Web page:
Babies, toddlers, and preschoolers need more sleep than adults. Sleep plays a significant role in their overall health, growth, and development.
However, it’s not as simple as sending them to bed. Some moms follow or believe in many different "pamahiin" and practices, often because their own mothers or aunts or grandmothers swear by these beliefs.
The question is, are all of them true? We asked a certified sleep consultant to explain which practices parents should continue believing in and the ones everyone shouldn’t.
MYTH #1: Sleeping makes kids grow taller.
This is true. According to the National Center for Biotechnology Information in the USA, the body releases a growth hormone when a person is deeply asleep.
Maria Campos Lopez, a certified sleep consultant at Himbing Sleep Solutions adds, "When we lack sleep and become sleep-deprived, the release of this hormone may be suppressed. It is important to note that babies and toddlers have greater sleep needs than adults. For their overall health, growth, and development, they need to sleep 10-12 hours overnight."
MYTH #2: Children should take long, uninterrupted naps in the afternoon.
Instead of letting toddlers and preschoolers nap for hours in the afternoon, moms need to pay attention to the time they start sleeping and the duration of their rest.
"You need to wake up your toddler from afternoon naps, which may have started late or have gone [on for] too long," Lopez says. "They will have difficulty going to bed early and will likely interrupt [their] night sleep [pattern]."
As a general rule, napping should start no later than 3:30 p.m. Exceptions to this include: (1) if your child doesn’t have any problems falling asleep at night or sleeping through the night despite taking long naps, and (2) if your kid is sick since he or she needs more sleep to recover.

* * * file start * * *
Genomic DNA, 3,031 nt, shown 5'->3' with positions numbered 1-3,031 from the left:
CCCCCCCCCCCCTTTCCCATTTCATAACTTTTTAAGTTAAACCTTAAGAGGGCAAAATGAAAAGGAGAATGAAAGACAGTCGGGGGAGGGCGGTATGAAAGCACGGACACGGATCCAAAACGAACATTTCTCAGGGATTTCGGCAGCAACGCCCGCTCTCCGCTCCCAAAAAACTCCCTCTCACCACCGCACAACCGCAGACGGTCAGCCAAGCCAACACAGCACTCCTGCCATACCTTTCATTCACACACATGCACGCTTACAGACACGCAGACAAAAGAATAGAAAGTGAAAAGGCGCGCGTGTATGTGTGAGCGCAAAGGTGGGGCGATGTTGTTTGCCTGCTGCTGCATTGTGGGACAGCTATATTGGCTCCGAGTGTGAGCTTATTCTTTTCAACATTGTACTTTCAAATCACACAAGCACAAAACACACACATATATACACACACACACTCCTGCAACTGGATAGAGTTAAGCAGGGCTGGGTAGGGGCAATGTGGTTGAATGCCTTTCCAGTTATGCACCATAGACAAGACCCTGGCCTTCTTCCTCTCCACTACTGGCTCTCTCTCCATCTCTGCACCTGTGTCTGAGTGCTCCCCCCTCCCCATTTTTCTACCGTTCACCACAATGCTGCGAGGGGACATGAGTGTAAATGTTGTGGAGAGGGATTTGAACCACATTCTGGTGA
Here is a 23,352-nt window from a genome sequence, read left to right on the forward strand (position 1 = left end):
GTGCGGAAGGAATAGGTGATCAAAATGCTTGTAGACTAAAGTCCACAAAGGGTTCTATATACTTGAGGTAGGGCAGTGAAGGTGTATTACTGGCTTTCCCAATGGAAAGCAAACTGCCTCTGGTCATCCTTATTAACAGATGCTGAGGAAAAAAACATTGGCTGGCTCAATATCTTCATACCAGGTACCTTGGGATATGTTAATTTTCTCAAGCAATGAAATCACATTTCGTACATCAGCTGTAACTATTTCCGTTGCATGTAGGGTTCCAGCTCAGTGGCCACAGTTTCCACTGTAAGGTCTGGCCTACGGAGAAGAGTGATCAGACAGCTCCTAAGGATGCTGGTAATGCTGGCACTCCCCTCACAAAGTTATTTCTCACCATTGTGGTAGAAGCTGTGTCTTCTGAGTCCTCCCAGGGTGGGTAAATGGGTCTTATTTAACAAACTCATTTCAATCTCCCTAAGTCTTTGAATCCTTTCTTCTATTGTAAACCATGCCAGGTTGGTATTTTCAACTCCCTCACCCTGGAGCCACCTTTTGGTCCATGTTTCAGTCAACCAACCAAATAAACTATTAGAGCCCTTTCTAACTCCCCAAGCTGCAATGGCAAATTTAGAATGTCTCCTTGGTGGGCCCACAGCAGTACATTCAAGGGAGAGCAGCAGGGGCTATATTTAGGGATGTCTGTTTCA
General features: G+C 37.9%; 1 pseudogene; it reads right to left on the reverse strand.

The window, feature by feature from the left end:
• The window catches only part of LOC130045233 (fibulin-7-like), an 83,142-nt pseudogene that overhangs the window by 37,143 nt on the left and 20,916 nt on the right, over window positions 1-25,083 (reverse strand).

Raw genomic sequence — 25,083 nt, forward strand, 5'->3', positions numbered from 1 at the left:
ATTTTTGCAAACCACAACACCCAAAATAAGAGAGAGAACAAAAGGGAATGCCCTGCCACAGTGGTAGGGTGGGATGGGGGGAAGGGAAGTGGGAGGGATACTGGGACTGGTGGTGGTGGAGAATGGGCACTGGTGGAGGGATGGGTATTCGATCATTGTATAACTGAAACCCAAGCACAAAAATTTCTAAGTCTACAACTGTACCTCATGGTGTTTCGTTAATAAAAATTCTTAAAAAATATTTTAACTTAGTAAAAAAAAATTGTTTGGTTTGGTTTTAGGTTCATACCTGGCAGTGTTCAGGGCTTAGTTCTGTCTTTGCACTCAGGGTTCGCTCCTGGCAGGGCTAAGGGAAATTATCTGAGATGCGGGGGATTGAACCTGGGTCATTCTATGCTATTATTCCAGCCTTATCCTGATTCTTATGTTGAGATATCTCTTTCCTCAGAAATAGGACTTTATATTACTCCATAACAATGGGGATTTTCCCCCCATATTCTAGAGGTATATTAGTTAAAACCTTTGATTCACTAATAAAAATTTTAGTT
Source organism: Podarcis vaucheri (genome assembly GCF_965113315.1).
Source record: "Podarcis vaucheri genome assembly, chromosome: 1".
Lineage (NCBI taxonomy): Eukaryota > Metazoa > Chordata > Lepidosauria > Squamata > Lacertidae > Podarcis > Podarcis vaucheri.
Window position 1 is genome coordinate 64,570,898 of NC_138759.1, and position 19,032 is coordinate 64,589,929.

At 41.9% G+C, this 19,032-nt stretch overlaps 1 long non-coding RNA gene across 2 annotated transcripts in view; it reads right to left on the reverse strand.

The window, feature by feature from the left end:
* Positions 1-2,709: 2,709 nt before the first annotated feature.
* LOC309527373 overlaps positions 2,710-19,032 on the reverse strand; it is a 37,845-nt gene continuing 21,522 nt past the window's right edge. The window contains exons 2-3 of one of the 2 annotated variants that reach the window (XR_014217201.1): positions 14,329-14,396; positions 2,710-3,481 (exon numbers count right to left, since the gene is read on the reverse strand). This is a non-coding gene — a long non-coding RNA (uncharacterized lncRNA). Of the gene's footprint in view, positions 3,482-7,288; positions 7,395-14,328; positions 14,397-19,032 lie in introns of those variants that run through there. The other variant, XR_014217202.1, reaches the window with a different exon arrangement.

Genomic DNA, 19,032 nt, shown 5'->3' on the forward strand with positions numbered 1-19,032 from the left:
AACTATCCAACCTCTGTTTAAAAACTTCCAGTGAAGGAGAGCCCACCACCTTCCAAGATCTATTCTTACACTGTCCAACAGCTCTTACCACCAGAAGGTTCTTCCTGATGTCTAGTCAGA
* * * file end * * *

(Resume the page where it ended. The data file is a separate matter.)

MYTH #3: Napping isn’t required for toddlers.
This is not true. In fact, a study found that children who take naps are happier, do better in school, and have fewer behavioral problems.
Lopez adds, "For toddlers, I would continue to include naptime in their regular daily schedule. Have a quick pre-nap routine and set the environment for a nap. If the child takes a nap, that’s great. But if not, he can do calm activities in bed, like reading, to allow his body to still get some rest."
MYTH #4: Sleep training should only be done when children are babies.
Lopez says it’s not too late to sleep-train your toddler or preschooler or to allow them to sleep independently without "pag-hele" or "tapik," or using a prop such as a pacifier or a milk bottle.
The techniques will be different when they’re older, but they have the same basic principles: setting up and following a consistent bedtime routine, and being patient as your children learn to sleep on their own. You may also refer to a sleep guide so you'll know what to expect from your child when it comes to sleep.
MYTH #5: Let kids play so they’ll get tired and quickly fall asleep.
"This is not true. An overtired child does not fall asleep easily," Lopez says. In fact, doing so only makes them more active past beyond their bedtime.
"When our kids play actively at night, or when we make them stay up past their bedtime, the body releases adrenaline making them more energetic, even if they are already tired. This leads to them having a hard time falling asleep. Just like adults, they need time to relax and unwind before sleeping," she explains.
One way of doing so is to lessen screen time, as there is a relationship between gadget use and poor sleep quality.
MYTH #6: Children should drink milk before going to bed.
Lopez says milk need not be given right before sleeping but "could be given at the start of the bedtime routine."
"This is also a great bonding time for parents and children where they get to talk about their day or while reading a bedtime story before lights out," she says.
Lastly, Lopez says, "A toddler needs many things to thrive: well-balanced meals, consistent routines, and a good night's sleep." They also need consistent sleep schedules and the right milk. Nutrition plays an important role in their growth, so it's important for moms to help them eat food that's good for them.
NIDO 3+ is formulated for the growth of toddlers and preschoolers ages 3 to 5. It contains nutrients for brain and digestion. It's the only growing-up milk that contains Lactobacillus Protectus with L. Rhamnosus, which is scientifically proven to help support your child's respiratory defenses. It also helps protect them against pathogens in the upper respiratory tract, which causes common coughs and colds, partnered with three balanced meals.